Is Your Strategy Hungry for Culture?
Business is 100% about people. You can’t have one without the other. People purchase from you, create products for you, serve your customers, deliver your goods, and tell others about you.
At the centre of your strategy should be your organisation’s culture. The better the culture, the better its ripple effect on the other threads that make up your business strategy.
But of course – bad cultures exist, and they’re like poison to your business.
As a leader, you’re the only antidote.
With that said, you are responsible for understanding the importance of culture and how to turn a bad one around.
What’s the importance of people and culture in a business?
A business begins and ends with its people.
We have all experienced what it’s like to have the wrong people on a team – whether a sports team or a work team. You are set up to fail if you have the wrong people for the job. Similarly, if you have the right people for the job but treat them poorly, you set them up to fail.
Wherever there are people, there will be a culture, whether you like it or not. Culture doesn’t replace strategy or performance. Business owners frequently claim that “culture eats strategy” (Peter Drucker), but this saying is often used out of context. Your business strategy should include culture.
Some people think of culture as people sitting around a campfire singing kumbaya. Culture is an outcome of the environment in which your people perform well. Culture should drive performance. Company culture is a direct reflection of the brand, its leaders, and its people.
What role do people and culture play in a business’s overall strategy?
People should be central to the overall business strategy. Without them, you won’t be able to fulfil your strategy. Your people and culture reflect your brand/company identity. The right people and team culture are necessary to entice buyers who relate to your culture and attract staff who feel connected.
Your business’s culture will turn your people and customers into advocates or critics and determine employee retention rates. From sales and marketing to operations and financial performance, culture will impact every part of your business for better or worse.
Can your business culture be managed?
Yes, business culture can be managed. However, a quick team-building event or workshop won’t cut it. Your business culture must be lived and breathed daily. I often say that culture can’t be just words on a menu. It must be the entire meal.
You must know your values and live them. If one of your values is fun, then your employees need to be able to say they have fun at work. Or if one of your values is being respectful, then your team needs to be respectful of one another.
It is also essential to measure your company culture through employee engagement, team spirit, net promoter score (how likely people are to recommend your company), customer feedback, retention rates and the ease of adding new team members.
Can a ‘bad’ culture be turned around?
Signs of a ‘bad’ company culture include lack of communication, mixed messaging (signalling that the company’s vision is not aligned), unwillingness to change processes/strategies, and a low staff retention rate.
A ‘bad’ culture can be turned around, but how long it takes depends on several factors. The deeper the rot, the longer this can take. Sometimes to change the culture in an organisation, you will need to bring in or replace people. Regardless, there won’t be a significant change unless the leadership is aligned.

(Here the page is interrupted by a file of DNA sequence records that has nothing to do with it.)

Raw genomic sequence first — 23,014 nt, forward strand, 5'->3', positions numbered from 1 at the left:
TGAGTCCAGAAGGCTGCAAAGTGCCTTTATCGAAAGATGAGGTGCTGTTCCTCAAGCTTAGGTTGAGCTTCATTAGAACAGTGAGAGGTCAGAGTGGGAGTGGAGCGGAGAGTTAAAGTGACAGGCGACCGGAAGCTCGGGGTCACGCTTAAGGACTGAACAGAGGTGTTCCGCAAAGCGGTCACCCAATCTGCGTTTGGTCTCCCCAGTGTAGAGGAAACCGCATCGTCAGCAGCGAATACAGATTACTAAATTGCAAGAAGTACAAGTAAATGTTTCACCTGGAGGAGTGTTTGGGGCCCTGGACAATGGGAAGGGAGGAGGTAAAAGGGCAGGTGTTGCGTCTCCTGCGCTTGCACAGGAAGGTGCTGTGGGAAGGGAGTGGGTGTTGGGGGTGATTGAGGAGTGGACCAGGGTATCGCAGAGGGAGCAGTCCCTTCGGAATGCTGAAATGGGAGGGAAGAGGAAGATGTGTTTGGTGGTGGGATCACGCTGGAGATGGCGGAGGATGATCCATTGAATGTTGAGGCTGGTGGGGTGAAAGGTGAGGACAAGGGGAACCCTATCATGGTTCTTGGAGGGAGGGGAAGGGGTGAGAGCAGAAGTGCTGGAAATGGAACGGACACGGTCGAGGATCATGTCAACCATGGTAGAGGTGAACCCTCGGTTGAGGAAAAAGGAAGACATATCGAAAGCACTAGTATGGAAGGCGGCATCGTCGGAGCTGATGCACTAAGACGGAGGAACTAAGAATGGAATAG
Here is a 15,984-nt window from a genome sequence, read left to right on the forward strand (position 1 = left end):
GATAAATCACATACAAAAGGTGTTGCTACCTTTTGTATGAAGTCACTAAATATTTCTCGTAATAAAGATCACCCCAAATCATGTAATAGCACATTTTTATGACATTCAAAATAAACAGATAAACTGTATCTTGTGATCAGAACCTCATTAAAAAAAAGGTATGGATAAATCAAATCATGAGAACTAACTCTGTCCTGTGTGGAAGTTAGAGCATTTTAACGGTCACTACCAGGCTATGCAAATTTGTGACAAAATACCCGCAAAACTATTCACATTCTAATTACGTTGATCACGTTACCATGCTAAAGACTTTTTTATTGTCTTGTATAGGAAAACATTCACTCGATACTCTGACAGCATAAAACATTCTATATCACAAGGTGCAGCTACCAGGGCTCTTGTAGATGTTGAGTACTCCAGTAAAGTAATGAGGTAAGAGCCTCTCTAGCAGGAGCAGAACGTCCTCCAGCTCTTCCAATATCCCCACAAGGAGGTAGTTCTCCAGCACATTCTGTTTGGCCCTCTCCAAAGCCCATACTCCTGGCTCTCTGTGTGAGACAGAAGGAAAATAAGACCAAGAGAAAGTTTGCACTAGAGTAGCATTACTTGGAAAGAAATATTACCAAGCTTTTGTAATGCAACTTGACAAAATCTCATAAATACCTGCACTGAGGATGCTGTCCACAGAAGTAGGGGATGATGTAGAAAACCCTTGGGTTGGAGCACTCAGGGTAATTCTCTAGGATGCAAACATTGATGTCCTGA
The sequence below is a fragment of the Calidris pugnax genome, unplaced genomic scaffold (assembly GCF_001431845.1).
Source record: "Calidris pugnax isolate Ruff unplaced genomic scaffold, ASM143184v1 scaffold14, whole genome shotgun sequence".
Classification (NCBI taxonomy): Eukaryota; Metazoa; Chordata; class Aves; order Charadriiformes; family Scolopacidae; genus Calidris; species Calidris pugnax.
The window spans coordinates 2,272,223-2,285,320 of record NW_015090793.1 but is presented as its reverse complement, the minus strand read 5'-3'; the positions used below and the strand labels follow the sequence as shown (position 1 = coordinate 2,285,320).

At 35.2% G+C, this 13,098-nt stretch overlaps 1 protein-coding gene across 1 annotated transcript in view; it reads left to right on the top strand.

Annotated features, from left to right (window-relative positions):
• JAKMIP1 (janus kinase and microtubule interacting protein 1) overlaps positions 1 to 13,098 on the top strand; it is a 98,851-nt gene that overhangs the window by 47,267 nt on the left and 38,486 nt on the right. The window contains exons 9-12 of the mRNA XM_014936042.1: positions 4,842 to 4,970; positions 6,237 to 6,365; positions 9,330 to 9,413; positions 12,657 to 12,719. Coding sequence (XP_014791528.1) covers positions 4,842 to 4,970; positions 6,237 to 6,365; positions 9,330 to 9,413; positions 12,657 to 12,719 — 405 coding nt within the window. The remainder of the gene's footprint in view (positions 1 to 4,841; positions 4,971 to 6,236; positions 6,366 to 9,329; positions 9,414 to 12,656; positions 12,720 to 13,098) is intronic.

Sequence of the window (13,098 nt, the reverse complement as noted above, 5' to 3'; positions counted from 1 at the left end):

Often, the culture directly reflects the leadership. If a business owner wants to improve their culture, they must first look in the mirror and be prepared to go on a rough journey of change.
What can a CRO do for your people/culture?
A Chief Revenue Officer (CRO) oversees every function that impacts revenue within a business and implements initiatives that improve business revenue streams.
CROs are deeply invested in a company’s values and can use them to plan the team culture. They will then set metrics to measure the culture and performance and work with leadership to ensure that they are kept accountable and the changes begin at the top.
Once a clear culture plan is created, it is critical to ensure it is communicated well and maintained. Team culture is something that you can’t just check on once a quarter; you should measure it daily.
Involve your CRO
Another essential aspect of a successful pricing strategy is your Chief Revenue Officer (CRO).
A CRO oversees every function that impacts revenue within a business and implements initiatives that improve business revenue streams.
This role combines the data and knowledge of all parts of the business and connects it to the market and ideal customer. A CRO understands the full effects of discounting and the impacts on reputation and profitability. They will know what the market is prepared to pay for your goods/services and how to capture the best value for both parties.
Your team culture is instrumental in the success of your business strategy, and a big part of this comes back to the organisation’s leadership.
With the right team, outstanding leadership, and a clear plan created by your CRO, you can create an incredible team culture in which your employees are driven to create excellent work.
If you want help with your organisation’s culture to help drive your revenue goals, contact Attain today.
Sharn Piper – CEO
M: +64 27 733 4333
Having successfully led numerous sales teams, built multiple successful businesses I know what it takes to create a sales process that is robust, repeatable and produces consistent results when applied in a consistent way.